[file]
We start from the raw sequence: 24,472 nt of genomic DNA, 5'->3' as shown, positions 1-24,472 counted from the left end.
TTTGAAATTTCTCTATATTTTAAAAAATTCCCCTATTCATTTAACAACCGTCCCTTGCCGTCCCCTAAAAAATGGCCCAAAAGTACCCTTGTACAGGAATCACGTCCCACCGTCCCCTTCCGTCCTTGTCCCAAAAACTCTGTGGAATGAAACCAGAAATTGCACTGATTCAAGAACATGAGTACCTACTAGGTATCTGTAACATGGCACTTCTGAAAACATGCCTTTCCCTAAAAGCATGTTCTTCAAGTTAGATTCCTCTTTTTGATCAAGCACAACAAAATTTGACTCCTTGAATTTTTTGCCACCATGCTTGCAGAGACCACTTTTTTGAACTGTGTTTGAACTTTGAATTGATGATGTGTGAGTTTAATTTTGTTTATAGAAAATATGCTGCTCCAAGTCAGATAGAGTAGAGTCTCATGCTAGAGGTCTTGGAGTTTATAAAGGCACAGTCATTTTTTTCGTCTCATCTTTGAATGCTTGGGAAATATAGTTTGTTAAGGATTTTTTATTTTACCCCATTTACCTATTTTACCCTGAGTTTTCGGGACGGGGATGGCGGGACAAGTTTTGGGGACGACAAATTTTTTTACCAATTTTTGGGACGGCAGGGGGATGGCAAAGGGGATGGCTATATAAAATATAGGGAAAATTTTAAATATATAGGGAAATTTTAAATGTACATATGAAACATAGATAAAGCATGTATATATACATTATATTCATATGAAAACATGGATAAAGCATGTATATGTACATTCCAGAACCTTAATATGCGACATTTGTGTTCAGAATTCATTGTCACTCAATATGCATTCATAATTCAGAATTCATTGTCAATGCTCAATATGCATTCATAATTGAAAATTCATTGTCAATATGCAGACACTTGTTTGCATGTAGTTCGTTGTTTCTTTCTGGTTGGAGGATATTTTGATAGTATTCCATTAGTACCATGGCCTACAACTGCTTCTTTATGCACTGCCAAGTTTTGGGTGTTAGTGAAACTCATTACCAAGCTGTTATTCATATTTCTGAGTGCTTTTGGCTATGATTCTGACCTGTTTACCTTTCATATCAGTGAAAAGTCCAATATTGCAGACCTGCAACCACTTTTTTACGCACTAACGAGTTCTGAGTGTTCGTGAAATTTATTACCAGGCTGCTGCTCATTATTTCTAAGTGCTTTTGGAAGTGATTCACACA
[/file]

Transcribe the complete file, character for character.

We start from the raw sequence: 24,472 nt of genomic DNA, 5'->3' as shown, positions 1-24,472 counted from the left end.
TTTGAAATTTCTCTATATTTTAAAAAATTCCCCTATTCATTTAACAACCGTCCCTTGCCGTCCCCTAAAAAATGGCCCAAAAGTACCCTTGTACAGGAATCACGTCCCACCGTCCCCTTCCGTCCTTGTCCCAAAAACTCTGTGGAATGAAACCAGAAATTGCACTGATTCAAGAACATGAGTACCTACTAGGTATCTGTAACATGGCACTTCTGAAAACATGCCTTTCCCTAAAAGCATGTTCTTCAAGTTAGATTCCTCTTTTTGATCAAGCACAACAAAATTTGACTCCTTGAATTTTTTGCCACCATGCTTGCAGAGACCACTTTTTTGAACTGTGTTTGAACTTTGAATTGATGATGTGTGAGTTTAATTTTGTTTATAGAAAATATGCTGCTCCAAGTCAGATAGAGTAGAGTCTCATGCTAGAGGTCTTGGAGTTTATAAAGGCACAGTCATTTTTTTCGTCTCATCTTTGAATGCTTGGGAAATATAGTTTGTTAAGGATTTTTTATTTTACCCCATTTACCTATTTTACCCTGAGTTTTCGGGACGGGGATGGCGGGACAAGTTTTGGGGACGACAAATTTTTTTACCAATTTTTGGGACGGCAGGGGGATGGCAAAGGGGATGGCTATATAAAATATAGGGAAAATTTTAAATATATAGGGAAATTTTAAATGTACATATGAAACATAGATAAAGCATGTATATATACATTATATTCATATGAAAACATGGATAAAGCATGTATATGTACATTCCAGAACCTTAATATGCGACATTTGTGTTCAGAATTCATTGTCACTCAATATGCATTCATAATTCAGAATTCATTGTCAATGCTCAATATGCATTCATAATTGAAAATTCATTGTCAATATGCAGACACTTGTTTGCATGTAGTTCGTTGTTTCTTTCTGGTTGGAGGATATTTTGATAGTATTCCATTAGTACCATGGCCTACAACTGCTTCTTTATGCACTGCCAAGTTTTGGGTGTTAGTGAAACTCATTACCAAGCTGTTATTCATATTTCTGAGTGCTTTTGGCTATGATTCTGACCTGTTTACCTTTCATATCAGTGAAAAGTCCAATATTGCAGACCTGCAACCACTTTTTTACGCACTAACGAGTTCTGAGTGTTCGTGAAATTTATTACCAGGCTGCTGCTCATTATTTCTAAGTGCTTTTGGAAGTGATTCACACA